Park urges caution as elk breeding season starts

by Sep 15, 2018NEWS ka-no-he-da

CAUTION: This large bull elk was spotted just off the Oconaluftee River Trail in the Great Smoky Mountains National Park on the afternoon of Tuesday, Sep. 11. Rut season has begun. (JOSEPH MARTIN/One Feather)





Officials with the Great Smoky Mountains National Park urge caution among visitors and residents as the start of elk breeding season begins. Elk were reintroduced to the park in 2001 after the last elk was believed to have been killed in Tennessee in the mid 1800s. By 1900, the animals were on their way to extinction.

Encounters with wildlife can always pose a risk. Park officials found the body of William Lee Hill, 30, of Louisville, Tenn., on Tuesday, Sept. 11. A bear was near where the body was found and acting aggressively. The bear was later found to have human DNA on him and was euthanized.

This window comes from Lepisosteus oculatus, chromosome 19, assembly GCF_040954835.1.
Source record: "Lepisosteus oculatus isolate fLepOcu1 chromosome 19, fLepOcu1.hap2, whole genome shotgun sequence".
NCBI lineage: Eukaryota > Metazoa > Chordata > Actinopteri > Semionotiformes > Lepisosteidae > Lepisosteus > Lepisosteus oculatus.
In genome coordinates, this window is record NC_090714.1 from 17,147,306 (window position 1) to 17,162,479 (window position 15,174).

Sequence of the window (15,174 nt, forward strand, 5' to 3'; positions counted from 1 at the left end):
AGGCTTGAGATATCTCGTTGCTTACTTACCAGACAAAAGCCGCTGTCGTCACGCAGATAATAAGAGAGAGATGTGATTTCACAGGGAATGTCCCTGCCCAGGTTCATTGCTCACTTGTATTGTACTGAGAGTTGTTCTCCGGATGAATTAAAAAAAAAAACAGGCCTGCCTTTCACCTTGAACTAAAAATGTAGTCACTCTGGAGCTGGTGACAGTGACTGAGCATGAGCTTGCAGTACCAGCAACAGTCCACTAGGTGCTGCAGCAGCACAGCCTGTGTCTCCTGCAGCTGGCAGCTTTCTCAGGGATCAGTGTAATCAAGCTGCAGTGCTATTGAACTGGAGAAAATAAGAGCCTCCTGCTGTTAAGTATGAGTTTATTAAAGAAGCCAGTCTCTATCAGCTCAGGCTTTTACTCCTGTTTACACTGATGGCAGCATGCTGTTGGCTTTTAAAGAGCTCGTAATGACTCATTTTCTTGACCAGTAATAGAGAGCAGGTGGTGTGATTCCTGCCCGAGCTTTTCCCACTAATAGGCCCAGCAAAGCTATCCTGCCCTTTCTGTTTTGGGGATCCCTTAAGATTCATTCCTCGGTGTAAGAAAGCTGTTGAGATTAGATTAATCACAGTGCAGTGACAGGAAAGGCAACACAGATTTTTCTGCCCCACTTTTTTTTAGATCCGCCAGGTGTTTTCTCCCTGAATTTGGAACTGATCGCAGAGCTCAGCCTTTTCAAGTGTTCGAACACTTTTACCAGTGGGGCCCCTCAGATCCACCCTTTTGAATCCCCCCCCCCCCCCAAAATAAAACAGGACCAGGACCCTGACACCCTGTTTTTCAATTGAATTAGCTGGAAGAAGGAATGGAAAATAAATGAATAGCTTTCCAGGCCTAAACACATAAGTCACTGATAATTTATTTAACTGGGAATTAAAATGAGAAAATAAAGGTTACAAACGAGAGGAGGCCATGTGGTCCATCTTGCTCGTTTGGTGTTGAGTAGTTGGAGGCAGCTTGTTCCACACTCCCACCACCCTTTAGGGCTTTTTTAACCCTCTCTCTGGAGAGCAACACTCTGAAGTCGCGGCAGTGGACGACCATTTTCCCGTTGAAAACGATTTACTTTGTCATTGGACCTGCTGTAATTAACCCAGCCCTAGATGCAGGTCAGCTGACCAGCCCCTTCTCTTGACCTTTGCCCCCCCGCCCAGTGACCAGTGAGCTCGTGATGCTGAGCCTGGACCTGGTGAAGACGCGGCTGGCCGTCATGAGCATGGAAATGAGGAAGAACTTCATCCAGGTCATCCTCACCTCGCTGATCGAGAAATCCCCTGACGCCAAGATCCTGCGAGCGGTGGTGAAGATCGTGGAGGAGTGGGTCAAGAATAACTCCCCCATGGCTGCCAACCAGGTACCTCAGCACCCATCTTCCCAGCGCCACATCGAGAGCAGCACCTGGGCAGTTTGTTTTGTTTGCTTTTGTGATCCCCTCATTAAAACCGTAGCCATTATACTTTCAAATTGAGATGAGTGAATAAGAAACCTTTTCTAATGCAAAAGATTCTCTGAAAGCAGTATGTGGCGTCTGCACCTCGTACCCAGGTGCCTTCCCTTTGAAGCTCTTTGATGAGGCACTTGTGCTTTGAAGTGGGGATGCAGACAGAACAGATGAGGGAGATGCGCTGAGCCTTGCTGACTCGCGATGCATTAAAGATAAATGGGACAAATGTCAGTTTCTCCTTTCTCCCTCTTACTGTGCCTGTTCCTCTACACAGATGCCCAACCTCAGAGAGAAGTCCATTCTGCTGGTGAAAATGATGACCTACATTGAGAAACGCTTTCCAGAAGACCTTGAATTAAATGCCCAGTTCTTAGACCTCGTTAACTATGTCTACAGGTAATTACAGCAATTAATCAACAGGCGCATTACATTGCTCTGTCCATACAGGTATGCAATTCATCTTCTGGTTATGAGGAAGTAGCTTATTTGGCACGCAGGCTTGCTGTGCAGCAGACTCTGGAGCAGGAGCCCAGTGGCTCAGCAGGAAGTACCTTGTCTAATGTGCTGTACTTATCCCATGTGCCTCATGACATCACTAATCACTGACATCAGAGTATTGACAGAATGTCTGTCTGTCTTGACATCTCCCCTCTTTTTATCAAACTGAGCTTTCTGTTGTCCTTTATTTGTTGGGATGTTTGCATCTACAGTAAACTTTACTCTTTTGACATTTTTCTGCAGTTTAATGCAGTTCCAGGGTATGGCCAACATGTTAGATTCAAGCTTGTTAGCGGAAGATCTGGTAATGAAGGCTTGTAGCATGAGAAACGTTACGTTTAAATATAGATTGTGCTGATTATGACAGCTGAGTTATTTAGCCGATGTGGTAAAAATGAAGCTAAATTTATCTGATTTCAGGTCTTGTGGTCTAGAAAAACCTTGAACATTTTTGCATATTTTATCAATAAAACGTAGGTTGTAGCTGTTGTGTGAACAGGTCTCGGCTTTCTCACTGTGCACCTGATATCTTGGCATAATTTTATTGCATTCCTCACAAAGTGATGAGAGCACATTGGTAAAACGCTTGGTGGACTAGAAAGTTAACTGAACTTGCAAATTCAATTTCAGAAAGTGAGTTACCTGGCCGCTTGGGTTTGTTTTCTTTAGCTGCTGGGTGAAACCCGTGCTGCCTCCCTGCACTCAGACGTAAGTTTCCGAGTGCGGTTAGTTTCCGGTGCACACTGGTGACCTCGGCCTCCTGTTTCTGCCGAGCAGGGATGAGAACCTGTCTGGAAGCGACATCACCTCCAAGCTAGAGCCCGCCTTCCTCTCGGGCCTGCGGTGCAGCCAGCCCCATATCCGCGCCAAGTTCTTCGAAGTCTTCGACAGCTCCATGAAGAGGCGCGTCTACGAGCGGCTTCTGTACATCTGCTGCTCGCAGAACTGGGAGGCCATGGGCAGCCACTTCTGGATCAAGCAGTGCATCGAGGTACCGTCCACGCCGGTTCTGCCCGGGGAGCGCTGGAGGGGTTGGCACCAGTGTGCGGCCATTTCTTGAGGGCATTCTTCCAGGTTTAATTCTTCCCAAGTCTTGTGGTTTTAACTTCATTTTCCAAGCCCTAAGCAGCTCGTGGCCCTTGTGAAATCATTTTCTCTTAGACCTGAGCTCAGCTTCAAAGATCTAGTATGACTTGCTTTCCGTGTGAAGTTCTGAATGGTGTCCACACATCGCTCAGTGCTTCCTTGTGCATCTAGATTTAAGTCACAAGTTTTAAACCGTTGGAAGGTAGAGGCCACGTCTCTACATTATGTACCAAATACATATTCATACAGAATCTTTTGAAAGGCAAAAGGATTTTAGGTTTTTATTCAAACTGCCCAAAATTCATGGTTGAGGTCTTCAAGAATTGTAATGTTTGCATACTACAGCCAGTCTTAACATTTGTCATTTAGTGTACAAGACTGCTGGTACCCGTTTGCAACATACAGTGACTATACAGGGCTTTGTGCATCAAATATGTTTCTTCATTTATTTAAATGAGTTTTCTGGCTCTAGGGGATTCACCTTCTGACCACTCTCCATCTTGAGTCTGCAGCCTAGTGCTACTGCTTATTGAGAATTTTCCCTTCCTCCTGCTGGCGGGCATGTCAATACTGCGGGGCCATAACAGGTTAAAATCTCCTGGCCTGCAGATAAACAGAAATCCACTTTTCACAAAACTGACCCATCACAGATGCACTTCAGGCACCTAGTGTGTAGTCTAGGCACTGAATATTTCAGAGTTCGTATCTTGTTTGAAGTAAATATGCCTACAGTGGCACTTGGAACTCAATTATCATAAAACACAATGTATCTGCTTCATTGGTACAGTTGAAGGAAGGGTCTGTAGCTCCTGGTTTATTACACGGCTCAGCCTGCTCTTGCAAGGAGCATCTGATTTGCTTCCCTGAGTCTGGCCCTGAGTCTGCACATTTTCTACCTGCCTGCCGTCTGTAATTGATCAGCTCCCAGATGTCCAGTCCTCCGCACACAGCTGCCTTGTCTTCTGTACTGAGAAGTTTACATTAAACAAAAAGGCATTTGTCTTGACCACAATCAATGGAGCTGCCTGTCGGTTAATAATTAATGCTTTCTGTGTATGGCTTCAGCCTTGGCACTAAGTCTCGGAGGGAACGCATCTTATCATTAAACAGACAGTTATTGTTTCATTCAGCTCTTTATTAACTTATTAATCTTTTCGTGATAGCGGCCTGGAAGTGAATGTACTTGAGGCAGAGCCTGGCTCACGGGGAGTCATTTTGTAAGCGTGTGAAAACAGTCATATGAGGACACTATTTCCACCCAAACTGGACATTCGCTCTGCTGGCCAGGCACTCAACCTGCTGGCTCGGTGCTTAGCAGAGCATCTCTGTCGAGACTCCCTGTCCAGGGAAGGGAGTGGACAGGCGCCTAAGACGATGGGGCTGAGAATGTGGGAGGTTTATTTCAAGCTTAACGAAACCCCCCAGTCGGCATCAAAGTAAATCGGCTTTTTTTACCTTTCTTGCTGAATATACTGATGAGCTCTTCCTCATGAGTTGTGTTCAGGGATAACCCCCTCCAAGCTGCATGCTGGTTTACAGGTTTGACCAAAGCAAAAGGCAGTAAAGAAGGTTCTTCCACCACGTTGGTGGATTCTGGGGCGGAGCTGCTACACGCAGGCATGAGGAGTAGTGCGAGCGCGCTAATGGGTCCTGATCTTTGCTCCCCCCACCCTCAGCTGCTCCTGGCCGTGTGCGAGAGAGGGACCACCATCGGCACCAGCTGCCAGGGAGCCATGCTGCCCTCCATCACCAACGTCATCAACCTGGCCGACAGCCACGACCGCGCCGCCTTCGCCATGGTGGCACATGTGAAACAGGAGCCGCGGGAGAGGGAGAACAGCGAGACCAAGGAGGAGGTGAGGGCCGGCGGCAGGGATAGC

Elk are capable of killing or causing injury by goring, trampling or striking someone by charging.

Elk are now thriving and often will have interactions with motorists, tourists and residents of the park’s outlying areas, including Cherokee. Adult male elk (bulls) weigh an average of 600-700 pounds. Their bugling calls are made to challenge other bulls or attract females. It’s during breeding season, also known as the rut, that the bulls can be aggressive and dangerous. Park officials urge tourists to stay to stay out of the fields near the Oconaluftee Visitor Center and keep their distance, even if still in their vehicles as bulls can perceive them as a threat and charge.

“Bull elk, which can weigh nearly 1,000 pounds, are wild animals with unpredictable behavior,” said Park Wildlife Biologist Bill Stiver. “To help ensure your safety, maintain a distance of at least 50 yards from them at all times. Park in a safe location and remain close to your vehicle so that you can get inside if an elk approaches.”

The lure of wildlife to visitors can be tempting, but they still must maintain a safe distance. It’s illegal for them to get closer than 150 feet to a wild animal in the park. Feeding, touching or disturbing wildlife as well as willfully approaching elk or bears, are illegal. Officials urge using binoculars or telephoto lenses to view and photograph wildlife.